At around the 50 minute mark of the panel discussion video, William Dudley is asked if the world can expect the US to step in and bail out the next crisis (if we have one) with swap lines and would the US Congress go along with trillions more dollars of support?  Mr. Dudley answered by saying that swap lines are limited and that they are ONLY used when the Fed thinks they are needed to support the stability of the US economy. He made it crystal clear that the US comes first in their decision making and that he had testified to Congress along those lines.

Here we have a room full of central bankers from around the world. They are talking about the problems and risks to the global monetary system from booms and busts. Nothing in this speech or panel discussion implies that any major changes to the global monetary system are under consideration at this time. It still appears that without some kind of new major global crisis, there is not much momentum for major change and the individual national central banks are mandated to put their own national interests first as we have pointed out here on the blog.
Added note: Andrew Maguire Update - I am advised by a rep for Andrew Maguire that it will likely be next week before I may hear back on the list of questions I sent in related to BullionCoin and the large gold buy order. Also, a White Paper is being finalized on BullionCoin that should be available soon. When that is available, I will post it here. I plan to follow this story through until the launch for BullionCoin.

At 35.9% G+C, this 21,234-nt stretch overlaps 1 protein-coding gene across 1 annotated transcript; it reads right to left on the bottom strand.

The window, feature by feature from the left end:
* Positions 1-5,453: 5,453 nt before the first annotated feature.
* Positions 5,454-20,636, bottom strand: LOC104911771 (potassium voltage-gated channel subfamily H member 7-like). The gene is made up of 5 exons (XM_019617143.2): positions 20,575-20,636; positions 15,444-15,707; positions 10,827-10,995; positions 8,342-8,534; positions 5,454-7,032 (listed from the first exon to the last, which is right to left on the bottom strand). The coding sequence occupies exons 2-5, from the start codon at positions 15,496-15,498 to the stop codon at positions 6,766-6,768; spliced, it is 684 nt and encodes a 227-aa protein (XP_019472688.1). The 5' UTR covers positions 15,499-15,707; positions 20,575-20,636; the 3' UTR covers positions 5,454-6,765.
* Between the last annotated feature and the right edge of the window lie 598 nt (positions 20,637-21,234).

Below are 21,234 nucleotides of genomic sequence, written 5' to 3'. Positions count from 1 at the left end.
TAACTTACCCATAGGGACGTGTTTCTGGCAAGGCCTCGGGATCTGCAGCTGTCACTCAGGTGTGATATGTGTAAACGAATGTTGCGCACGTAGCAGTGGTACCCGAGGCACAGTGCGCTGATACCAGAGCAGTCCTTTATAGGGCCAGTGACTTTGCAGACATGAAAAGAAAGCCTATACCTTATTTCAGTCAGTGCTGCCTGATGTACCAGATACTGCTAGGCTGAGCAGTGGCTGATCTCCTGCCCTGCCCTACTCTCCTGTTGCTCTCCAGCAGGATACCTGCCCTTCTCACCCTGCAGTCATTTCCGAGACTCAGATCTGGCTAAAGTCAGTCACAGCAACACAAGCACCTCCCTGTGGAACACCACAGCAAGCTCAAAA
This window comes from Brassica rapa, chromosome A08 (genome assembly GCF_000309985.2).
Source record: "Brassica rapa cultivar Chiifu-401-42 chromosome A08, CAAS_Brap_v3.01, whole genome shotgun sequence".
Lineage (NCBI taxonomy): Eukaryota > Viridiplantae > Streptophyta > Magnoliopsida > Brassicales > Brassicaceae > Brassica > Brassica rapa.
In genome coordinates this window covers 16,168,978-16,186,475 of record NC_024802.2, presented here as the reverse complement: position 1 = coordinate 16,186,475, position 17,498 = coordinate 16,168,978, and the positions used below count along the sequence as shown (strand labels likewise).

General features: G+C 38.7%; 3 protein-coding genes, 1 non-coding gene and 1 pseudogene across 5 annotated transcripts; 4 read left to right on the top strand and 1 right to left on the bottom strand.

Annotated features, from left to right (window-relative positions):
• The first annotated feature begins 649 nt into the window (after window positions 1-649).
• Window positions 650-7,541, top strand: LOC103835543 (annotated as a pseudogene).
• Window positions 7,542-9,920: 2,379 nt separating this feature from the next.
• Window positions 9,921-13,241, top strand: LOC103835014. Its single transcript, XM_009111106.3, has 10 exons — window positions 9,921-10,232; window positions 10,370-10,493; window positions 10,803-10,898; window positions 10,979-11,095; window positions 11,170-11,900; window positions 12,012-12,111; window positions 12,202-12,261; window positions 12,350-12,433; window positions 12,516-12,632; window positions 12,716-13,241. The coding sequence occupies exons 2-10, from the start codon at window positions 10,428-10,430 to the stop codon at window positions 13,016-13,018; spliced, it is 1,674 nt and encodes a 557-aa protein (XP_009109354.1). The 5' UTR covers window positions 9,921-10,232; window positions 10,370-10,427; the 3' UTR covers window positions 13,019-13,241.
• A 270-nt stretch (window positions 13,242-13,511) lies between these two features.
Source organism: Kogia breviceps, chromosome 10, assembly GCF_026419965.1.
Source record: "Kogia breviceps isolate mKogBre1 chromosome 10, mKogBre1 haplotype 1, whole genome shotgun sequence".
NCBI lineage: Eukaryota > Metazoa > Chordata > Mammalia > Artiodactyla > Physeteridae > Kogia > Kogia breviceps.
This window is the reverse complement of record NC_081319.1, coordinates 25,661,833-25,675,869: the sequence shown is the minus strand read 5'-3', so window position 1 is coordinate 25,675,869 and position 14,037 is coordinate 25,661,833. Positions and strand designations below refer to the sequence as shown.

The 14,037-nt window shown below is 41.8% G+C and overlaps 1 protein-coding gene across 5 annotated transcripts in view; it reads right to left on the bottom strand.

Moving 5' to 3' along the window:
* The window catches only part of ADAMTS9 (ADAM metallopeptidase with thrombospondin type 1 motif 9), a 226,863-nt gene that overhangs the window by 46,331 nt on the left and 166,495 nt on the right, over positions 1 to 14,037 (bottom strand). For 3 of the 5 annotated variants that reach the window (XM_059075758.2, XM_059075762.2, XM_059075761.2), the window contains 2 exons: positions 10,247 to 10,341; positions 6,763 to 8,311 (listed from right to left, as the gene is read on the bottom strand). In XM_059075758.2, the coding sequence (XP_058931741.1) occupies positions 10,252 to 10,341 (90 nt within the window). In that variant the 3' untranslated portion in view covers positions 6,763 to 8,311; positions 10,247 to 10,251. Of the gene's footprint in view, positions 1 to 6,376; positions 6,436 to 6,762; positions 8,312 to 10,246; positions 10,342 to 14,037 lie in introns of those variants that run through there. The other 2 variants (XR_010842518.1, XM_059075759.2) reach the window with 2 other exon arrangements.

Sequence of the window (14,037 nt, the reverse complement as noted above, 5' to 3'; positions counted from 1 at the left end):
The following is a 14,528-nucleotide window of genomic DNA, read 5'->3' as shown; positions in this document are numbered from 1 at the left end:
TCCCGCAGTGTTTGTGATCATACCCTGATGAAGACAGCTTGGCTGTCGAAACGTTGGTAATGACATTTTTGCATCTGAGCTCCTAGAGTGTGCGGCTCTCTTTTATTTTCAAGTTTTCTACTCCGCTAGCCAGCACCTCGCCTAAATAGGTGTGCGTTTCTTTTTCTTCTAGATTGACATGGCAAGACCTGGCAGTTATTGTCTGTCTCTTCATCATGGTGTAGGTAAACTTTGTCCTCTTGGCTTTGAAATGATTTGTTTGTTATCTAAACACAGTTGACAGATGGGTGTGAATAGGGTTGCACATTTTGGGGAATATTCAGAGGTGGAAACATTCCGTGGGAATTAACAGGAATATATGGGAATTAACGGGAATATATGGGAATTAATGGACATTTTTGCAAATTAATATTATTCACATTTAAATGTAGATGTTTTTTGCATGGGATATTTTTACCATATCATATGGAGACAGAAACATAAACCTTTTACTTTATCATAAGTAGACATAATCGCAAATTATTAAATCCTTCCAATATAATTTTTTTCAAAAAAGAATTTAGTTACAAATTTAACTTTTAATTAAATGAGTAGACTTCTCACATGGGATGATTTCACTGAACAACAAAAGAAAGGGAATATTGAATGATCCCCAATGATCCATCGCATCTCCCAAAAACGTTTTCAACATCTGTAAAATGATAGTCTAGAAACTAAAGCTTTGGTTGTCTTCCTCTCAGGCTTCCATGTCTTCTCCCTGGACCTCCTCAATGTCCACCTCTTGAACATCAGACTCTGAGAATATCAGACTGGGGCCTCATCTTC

Wednesday, July 19, 2017

News: The New Gold Backed Cryptocurrency (BullionCoin) Mentioned by Andrew Maguire

We have been following the somewhat cryptic comments that London metals trader Andrew Maguire has made about an event coming in the gold market that he suggests will be significant. We submitted a brief written set of questions to his representative to get more details, but have not heard back yet. We believe Mr. Maguire has probably been traveling and perhaps working on activities related to the launch of the new gold backed product he has tweeted about. If he does get time to reply, we will publish his answers to the questions.

Meanwhile, we did a little sleuthing and actually have found quite a bit of information about this new gold backed cryptocurrency. David Gibson of confirmed by email that this is the new product Andrew was talking about. It will be called BullionCoin. Here is quite a bit more detail about it. Below are some key bullet points from the web site on how it will work and then a few added comments.

Simple Summary of How It All Works

The following is a simple overview of the whole BCX and BullionCoin process:
  1. Primary market participants buy physical precious metals at the wholesale contract rates & hold Title of Ownership to it
  2. Those participants then authorise for BullionCoins to be created/minted against their precious metals
  3. Minting / creating BullionCoins is just a process of digitisation of the Title of Ownership to that metal
  4. Primary market participants then sell those digital coins into the secondary (retail) market
  5. That sale, is the selling of the Title of Ownership from the primary market participant to multiple retail investors
  6. The digital coins that those investors now hold, act as an electronic Bearer's Title to the physical gold & silver that's backing it